Yesterday I had two opportunities to hear Norwegian novelist Per Petterson speak. Last night the acclaimed author of Out Stealing Horses and I Curse the River of Time spoke before an audience at the Guthrie Theater, and earlier in the day he appeared on MPR’s Midmorning with Kerri Miller.
If I had known in advance just how much he would repeat himself in the two conversations, I might not have bothered attending the evening event. But I’m glad I did.
Petterson, a diminuitive, soft-spoken man, went into great detail about the way in which he writes, which many aspiring writers might find surprising.
Rather than start out with a plot outline, or a character sketch, Petterson simply begins writing.
I just start on the first page. Perhaps I have an image, or a first sentence. I think it’s going to be one story but then it turns into something else. And I tell the reader what I know as soon as I know it. I don’t keep any secrets – that’s cheating.
Petterson’s stories draw heavily from his own family life, whether it’s the character of the father in Out Stealing Horses or the mother in I Curse the River of Time. Petterson says he doesn’t write about what happened, but about what could have happened.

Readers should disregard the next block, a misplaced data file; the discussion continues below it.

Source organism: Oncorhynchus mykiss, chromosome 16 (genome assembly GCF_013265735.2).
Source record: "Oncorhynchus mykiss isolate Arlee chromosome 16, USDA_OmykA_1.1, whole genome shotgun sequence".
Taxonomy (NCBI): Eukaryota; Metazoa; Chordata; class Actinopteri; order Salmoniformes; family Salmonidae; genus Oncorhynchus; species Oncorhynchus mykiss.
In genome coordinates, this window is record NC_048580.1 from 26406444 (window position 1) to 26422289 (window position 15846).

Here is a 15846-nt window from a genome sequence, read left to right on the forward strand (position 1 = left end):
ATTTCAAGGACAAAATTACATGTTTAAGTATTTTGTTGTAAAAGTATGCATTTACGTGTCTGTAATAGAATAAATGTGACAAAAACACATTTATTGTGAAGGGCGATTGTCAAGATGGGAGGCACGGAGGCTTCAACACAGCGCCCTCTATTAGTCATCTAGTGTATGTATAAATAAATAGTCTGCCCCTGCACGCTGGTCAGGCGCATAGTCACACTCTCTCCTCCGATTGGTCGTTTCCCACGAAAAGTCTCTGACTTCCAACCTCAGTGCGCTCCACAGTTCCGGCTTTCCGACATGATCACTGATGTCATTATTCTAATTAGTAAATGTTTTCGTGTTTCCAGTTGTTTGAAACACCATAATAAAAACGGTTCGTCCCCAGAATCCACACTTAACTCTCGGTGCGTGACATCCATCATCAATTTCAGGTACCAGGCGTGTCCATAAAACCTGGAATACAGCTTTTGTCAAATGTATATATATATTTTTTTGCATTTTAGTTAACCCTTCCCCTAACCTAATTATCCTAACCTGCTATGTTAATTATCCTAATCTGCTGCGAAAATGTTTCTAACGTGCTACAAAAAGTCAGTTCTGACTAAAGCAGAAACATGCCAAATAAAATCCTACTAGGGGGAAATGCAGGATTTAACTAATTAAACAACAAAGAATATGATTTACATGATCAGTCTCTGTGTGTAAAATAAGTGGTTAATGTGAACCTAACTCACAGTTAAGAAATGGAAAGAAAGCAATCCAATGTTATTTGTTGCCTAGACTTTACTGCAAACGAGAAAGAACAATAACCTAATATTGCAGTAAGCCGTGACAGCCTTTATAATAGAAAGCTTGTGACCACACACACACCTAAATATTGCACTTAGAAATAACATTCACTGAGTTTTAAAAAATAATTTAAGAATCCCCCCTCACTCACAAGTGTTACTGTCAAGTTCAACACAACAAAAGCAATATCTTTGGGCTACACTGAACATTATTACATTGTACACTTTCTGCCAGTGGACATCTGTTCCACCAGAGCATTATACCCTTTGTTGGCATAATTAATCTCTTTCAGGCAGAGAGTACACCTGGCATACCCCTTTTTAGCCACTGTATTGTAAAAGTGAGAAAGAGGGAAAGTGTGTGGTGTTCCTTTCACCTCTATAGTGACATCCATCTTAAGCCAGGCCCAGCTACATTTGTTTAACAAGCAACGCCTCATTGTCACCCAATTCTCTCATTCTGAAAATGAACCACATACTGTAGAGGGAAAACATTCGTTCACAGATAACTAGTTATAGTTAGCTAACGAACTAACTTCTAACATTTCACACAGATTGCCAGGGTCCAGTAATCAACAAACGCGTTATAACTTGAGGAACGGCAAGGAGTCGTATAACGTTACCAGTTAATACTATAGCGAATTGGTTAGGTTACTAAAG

Petterson decided he needed to be a writer when he was 18. He wanted to create in others the feelings that his favorite authors created in him.
For the next two weeks, he said, he suffered with the desire to create something amazing, but in total fear of failure. That’s when he realized that to be a writer was to suffer.
Seventeen years later he finally finished his first story.
“When it’s unfinished it still has som much potential,” he chuckled, “but when it’s finished you see how small it really is.”
Petterson said he also doesn’t believe a good book should necessarily be entertaining, or easy. He said a truly great story should reveal to the reader some truth about their own life, and often times it’s a painful revelation. “I always move toward the pain,” he said, in a conversation with Graywolf Press’ Editor Fiona McCrae on the Guthrie stage.
McCrae, for her part, talked about what the editors at Graywolf call the “Petterson ache,” after one editor finished reading Out Stealing Horses and dubbed it “achingly good.”